1989. Cognitive Science. KIT-Report 95. D . In Proceedings of the 8th National Conference on Artificial Intelligence. 5. 1991. 1990. 13. 12:231-272. 1985. Mass. 8. In 14th German Workshop on Artificial Intelligence.. 1979. Brachman and J. P . A. U.. Baader and B. L. In Terminological Logic Users W o r k s h o p . Making KR systems useful. Hollunder. pages 38-47. Hard problems for simple defaults. F. Computing extensions of autoepistemic and default logics with a truth maintenance system. Mass. Resnick. San Mateo. Garey and D. 18. 3. Research Report RR-93-13. 1979. 1980. 7. Artificial Intelligence. Mays and B. Principles of Semantic Networks. Schlechta. Patel-Schneider. pages 189-197. Research Report RR-92-58. Baader and K. volume 251 of Informatik-Fachberichte. J. J. D. 9(2):171-216.Proceedings. J. 1991. D F K I Saarbrficken. 12. Calif. Ebingerfeld. In TerminologicalLogic Users Workshop . Ont. J. TU Berlin. pages 11-12. 1993.. D F K I Saarbrficken. Baader and P. F. In Proceedings of 14. Peltason. Johnson. Cambridge. Sydney. 1989. DFKI Kaiserslautern. M. Hollunder. and A. Statement of interest. An overview of the K L . Computers and Intractability. Brachman. 6. Statement of Interest for the 2nd International Workshop on Terminological Logics.A Guide to the Theory of NP-Completeness. B. Circumscription . 15. 17. 6(3):80-93. defaults and definitions in knowledge representation. A. Hanschke. In Proceedings of the 3rd International Conference on Knowledge Representation and Reasoning. F. Junker and K. Springer. A truth maintenance system. page 186. Konolige. Borgida.. Australia. McDermott and J. Non-monotonic logic I. Selman. F. 1985. R. 2. 1991. Germany. Boston. pages 278-283. 10. H. 13:41- 72. 1991. A. Calif.a form of non-monotoIfic reasoning. McGregor. Brachman. Artificial Intelligence. R. McCarthy. Research Report RR-91-10.Proceedings. Baader and P. 1992. Morgan Kanfmann. editors. 11. Kautz and B. Freeman. San Francisco. Document D-91-13. How to prefer more specific defaults in terminological default logic. Toronto.O N E knowledge representation system. In Preprints of the Workshop on Formal Aspects of Semantic Networks. 1991. In Proceedings of the 12th International Joint Conference on Artificial Intelligence. 1990. and C. Chambery. A semantics for open normal defaults via a modified preferential approach. Two Habours. B. 1980. 4. Embedding defaults into terminological knowledge representation formalisms. F . F. A scheme for integrating concrete domains into concept languages. 13:27-39. Sowa. Dionne. taBACK. 1991. G. J. the 1st International Conference on Principles of Knowledge Representation and Reasoning. R. Hanschke. Doyle. E.. 16. Cal. Kobsa. 19. In K. editor. . 9. France. Also to appear in Proceedings of the 13th International Joint Conference on Artificial Intelligence. A Scheme for Integrating Concrete Domains into Concept Languages. Artificial Intelligence. 1993. Living with CLASSIC: When and how to use a KL-ONE-like language. Schmolze. The SB-ONE knowledge representation workbench. Hollunder. McGuinness. L . Hybrid inferences in KL-ONE-based knowledge representation systems.51 References 1. TU Berlin. von Luck. Nebel. R. pages 401-456. Doyle.. 'I lied about the trees' or. In J. Baader and B. 1992. KIT-Report 95. System presentation. D F K I Kaiserslantern. The A I Magazine.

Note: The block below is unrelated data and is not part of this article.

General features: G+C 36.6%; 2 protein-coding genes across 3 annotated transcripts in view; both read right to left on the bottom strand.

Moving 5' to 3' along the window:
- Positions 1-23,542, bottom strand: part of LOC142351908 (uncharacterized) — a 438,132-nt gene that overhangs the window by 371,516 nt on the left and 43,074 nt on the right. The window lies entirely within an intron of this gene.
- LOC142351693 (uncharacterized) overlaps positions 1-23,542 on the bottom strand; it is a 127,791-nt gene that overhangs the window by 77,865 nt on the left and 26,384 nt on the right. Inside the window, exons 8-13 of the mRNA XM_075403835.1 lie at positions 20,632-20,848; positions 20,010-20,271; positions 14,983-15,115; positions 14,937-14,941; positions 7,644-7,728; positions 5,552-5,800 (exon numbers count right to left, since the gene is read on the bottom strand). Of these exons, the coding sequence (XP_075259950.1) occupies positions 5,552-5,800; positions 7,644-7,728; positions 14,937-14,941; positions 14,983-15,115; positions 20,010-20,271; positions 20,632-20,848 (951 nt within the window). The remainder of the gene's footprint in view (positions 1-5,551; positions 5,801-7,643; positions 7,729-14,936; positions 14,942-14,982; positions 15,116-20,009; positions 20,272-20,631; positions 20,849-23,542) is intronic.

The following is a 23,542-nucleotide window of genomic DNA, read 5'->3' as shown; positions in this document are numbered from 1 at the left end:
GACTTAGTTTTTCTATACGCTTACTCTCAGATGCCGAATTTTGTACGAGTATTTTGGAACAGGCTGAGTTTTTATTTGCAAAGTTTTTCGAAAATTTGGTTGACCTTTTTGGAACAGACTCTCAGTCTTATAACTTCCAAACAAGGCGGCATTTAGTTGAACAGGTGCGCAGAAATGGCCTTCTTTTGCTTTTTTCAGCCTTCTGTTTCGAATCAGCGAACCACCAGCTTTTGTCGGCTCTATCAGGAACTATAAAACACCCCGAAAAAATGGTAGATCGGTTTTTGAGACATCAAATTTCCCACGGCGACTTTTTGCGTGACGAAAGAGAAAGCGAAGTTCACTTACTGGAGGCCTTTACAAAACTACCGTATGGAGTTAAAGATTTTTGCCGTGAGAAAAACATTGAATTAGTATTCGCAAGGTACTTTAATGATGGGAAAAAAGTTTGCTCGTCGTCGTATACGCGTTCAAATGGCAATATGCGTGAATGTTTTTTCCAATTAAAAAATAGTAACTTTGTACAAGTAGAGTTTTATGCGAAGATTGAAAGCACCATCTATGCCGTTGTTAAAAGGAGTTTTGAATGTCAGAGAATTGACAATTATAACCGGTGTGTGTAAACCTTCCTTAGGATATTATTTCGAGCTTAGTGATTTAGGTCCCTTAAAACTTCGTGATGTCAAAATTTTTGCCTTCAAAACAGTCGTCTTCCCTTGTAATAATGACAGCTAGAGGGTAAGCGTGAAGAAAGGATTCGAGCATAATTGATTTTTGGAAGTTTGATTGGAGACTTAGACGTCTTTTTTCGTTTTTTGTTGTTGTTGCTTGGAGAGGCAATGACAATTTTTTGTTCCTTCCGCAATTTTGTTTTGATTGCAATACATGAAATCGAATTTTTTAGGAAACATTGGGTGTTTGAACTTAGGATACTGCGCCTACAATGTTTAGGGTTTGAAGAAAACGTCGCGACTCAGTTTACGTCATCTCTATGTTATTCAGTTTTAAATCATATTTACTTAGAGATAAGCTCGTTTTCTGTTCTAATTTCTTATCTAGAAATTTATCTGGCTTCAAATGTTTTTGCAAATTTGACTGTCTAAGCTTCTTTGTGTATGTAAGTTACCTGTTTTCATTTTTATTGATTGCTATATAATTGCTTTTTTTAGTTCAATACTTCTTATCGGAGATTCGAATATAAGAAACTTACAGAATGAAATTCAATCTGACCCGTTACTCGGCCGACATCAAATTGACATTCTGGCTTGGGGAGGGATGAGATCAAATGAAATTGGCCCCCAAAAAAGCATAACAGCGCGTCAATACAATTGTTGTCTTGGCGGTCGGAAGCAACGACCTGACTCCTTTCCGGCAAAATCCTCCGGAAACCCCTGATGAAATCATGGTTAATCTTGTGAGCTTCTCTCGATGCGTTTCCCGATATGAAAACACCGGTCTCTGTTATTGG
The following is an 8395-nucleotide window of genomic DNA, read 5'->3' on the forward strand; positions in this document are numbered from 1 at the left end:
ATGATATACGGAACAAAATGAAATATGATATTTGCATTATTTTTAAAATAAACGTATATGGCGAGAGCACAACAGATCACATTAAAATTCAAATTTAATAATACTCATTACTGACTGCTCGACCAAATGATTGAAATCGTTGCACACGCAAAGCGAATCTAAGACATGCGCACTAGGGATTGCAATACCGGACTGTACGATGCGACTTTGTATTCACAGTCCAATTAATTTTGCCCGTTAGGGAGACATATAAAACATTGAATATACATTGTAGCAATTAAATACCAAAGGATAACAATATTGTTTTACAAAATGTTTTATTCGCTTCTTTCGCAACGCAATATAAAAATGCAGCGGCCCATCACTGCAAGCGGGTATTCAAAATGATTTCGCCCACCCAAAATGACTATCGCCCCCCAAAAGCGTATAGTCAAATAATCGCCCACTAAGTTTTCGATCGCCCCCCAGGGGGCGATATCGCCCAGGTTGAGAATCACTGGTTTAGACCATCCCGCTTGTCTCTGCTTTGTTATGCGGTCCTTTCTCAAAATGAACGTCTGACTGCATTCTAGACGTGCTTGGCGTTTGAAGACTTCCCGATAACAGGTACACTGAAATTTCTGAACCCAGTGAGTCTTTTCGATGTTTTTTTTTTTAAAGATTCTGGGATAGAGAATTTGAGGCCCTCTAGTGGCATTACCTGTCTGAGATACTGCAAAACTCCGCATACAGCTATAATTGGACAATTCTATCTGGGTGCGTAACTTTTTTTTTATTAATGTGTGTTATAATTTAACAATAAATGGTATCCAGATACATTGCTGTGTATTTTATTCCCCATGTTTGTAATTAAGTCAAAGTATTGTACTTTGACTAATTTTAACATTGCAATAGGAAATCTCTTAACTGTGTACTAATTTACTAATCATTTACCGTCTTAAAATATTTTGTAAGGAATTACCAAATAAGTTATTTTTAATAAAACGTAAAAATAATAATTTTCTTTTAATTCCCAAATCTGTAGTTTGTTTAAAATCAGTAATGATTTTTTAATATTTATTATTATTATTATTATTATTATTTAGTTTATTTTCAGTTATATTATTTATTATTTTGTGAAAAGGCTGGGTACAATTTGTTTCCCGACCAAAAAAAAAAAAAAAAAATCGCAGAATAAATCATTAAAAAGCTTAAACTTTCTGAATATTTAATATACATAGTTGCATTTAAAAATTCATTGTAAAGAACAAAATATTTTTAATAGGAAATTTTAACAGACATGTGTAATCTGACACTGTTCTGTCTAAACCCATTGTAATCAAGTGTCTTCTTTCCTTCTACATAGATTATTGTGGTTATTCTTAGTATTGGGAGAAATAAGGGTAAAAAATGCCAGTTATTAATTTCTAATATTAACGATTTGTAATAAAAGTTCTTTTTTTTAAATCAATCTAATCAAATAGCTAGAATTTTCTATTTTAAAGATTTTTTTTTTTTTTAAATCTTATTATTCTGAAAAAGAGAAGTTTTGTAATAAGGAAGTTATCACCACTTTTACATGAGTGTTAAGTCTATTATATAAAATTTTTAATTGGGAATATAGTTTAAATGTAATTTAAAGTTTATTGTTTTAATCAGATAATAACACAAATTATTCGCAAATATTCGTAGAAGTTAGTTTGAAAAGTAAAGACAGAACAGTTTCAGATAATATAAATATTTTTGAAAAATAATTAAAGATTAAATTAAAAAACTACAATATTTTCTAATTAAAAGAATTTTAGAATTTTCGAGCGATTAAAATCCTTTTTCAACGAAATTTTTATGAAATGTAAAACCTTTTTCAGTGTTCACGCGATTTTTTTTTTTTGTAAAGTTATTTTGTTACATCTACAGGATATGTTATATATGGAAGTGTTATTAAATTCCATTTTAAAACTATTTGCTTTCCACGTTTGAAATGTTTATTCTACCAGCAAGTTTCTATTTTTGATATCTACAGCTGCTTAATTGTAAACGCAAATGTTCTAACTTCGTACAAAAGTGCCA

A logic for default reasoning. Risch. v. 1991. M. . Reiter. 1987. 23. In Proceedings of the 1st European Conference on Symbolic and Quantitative Approaches for Uncertainty.Proceedings. 13(1-2):81-132. 1980.). pages 310-317. France. 21. Schwind and V. Mass. K I T Report 95. K. Schmidt-SchatrB and G. Search through systematic set enumeration. A theory of diagnosis from first principles. R. 47. In Proceedings of the 3rd International Conference on Knowledge Representation and Reasoning.. R. Cambridge. Artificial Intelligence. and C. 1992. TU Berlin. Artificial Intelligence.52 20. Rymon. 25. Smolka. Kindermann (Org. Artificial Intelligence. 32:5795. C. 22. C. Attributive concept descriptions with complements. Peltason. 24. 1991. A tableau-based characterisation for default logic. R. 1991. Reiter. Marseille. Luck. Terminological logic users workshop .